What happened to Skai?
Skai is a service dog and I sometimes take him along to restaurants. He usually lies down under the table and the night before the vestibular attack a person at the next table dropped a fork on Skai’s head. He got spooked and jumped up quickly. The fast head movement may have displaced the little calcium carbonate crystals (otoliths) in the vestibular organ within the inner ear.
When otoliths are displaced, the whole equilibrium is out of balance and the brain needs to readjust to the new situation. This can take several weeks.
The main symptoms of vestibular syndrome:
- Horizontal, side-to-side nystagmus (eye flickering movement)
- One-sided head tilt
- Loss of balance and wavering gait
- Inability to assess the speed of movement
- Loss of appetite because of vertigo
- Peripheral reflexes are usually normal
The main symptoms of a stroke
In a stroke involving the cerebellum, the vestibulum is intact and the loss of balance comes from the dysfunction of the cerebellum. A stroke is usually a result of lack of blood flow to a certain portion of the brain, which results in the brain tissue dying. This causes loss of brain function. A stroke can be also caused by trauma and hemorrhage (bruising) of the brain tissue.
There is often vertical and diagonal eye movement (as opposed to horizontal movement only), the eye movement is usually more erratic and the condition could be compared to an individual who had too much alcohol. Unlike in vestibular syndrome, peripheral reflexes may be abnormal.
What to do when you suspect vestibular syndrome or stroke?
First, take a breath. It is natural for us to worry about the worst-case scenario, but it is more likely your dog has a vestibular syndrome.
The way your dog feels is very likely similar to what you feel when you spin fast on a carousel and then stop. He or she may be dizzy and unable to hold their balance.
- Help your dog lie down, offer water, but in the beginning, do not offer any food
- Give the homeopathic remedy called Cocculus Indicus (in 30 or 200 C potency). In some countries, this potency may be labeled 30 or 200 CH.*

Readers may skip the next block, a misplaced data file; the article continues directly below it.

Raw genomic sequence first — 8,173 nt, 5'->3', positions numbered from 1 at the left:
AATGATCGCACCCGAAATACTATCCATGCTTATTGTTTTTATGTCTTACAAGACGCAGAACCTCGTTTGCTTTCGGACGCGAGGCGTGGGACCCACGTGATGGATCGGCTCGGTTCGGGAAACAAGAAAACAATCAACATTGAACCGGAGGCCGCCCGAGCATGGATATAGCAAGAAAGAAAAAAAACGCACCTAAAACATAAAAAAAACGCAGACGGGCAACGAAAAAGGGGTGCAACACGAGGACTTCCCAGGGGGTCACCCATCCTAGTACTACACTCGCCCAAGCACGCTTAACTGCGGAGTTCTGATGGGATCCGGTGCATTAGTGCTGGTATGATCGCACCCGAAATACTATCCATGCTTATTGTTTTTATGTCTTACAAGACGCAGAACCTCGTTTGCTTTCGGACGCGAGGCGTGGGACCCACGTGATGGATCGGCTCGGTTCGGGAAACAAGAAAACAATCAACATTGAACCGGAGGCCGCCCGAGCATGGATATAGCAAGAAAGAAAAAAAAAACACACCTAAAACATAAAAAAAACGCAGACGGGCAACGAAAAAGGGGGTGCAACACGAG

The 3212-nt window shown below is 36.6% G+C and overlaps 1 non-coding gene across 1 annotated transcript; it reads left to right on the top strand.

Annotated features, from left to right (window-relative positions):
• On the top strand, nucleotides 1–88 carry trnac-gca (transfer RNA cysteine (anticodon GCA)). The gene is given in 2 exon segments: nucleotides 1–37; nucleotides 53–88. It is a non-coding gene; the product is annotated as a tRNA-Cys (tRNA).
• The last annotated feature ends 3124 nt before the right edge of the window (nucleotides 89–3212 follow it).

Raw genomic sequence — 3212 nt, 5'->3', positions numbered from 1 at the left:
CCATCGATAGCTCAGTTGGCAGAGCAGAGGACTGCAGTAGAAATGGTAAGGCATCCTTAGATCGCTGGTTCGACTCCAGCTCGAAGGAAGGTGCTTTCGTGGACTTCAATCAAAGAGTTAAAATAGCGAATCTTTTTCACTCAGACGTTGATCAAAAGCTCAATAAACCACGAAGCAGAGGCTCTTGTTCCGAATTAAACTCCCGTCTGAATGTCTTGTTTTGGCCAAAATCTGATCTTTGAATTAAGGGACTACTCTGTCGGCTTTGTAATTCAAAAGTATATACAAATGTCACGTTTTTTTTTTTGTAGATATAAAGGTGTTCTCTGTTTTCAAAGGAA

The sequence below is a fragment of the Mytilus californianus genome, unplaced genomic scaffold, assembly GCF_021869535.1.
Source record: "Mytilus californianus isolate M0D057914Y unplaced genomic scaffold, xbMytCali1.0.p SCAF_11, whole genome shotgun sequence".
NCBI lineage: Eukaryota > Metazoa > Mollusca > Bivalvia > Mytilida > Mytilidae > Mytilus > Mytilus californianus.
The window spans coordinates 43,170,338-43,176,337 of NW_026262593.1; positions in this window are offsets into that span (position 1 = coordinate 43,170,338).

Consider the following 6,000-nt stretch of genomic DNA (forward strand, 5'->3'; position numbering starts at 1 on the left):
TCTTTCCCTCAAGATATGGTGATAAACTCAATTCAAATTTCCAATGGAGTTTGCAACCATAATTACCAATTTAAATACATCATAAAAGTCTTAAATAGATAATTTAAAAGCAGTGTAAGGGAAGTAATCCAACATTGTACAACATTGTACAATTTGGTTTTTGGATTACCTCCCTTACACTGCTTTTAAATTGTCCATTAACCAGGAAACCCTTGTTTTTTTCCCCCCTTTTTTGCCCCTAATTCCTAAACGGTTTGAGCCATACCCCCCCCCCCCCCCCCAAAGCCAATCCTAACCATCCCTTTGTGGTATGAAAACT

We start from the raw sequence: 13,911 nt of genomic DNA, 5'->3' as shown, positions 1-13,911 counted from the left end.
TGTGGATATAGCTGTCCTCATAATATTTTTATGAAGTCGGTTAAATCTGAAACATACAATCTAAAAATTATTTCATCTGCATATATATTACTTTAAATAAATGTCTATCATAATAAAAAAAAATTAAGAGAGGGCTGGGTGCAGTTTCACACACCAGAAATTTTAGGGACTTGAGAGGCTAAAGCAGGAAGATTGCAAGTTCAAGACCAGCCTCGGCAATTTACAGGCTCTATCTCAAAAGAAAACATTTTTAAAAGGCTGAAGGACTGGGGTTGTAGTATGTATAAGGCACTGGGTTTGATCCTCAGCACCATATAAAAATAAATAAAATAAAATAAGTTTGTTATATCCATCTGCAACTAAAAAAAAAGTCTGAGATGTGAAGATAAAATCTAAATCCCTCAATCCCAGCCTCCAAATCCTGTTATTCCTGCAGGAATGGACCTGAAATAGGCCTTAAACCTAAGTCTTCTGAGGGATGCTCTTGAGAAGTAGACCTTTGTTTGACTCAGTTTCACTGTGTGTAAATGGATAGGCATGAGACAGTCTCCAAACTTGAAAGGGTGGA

*If the homeopathic pellets are the size of BB gun pellets, give about three. Crush them between two spoons and give one dose every one to two hours for the first three doses, then give one dose twice daily for three to five days. If the pellets are the size of poppy seeds - give about 20 to 30. I suggest you call your veterinarian immediately if possible and have your dog examined and get both blood work and a urine test done. This is important to ensure that there are no abnormal findings such as diabetes or an infection.
There are some tick-borne diseases and toxoplasmosis that are worth checking for if your dog lives in an area of occurrence or has a habit of eating kitty litter or 'poop-sicles'. In Skai’s case, I knew it was unlikely but possible that he had an infectious encephalitis so I ran these tests just to be on the safe side.
If you see your vet or an animal neurologist, he or she may suggest an MRI to rule out a stroke. In my opinion, it is better to give your dog a few days and see if there is an improvement. This is what I did. My biggest concern was that a general anesthesia for an MRI would mean additional stress for Skai. I decided to wait out the weekend and scheduled an MRI tentatively about five days later. By that time, I could see Skai improved significantly and decided to cancel and schedule again if his condition worsened.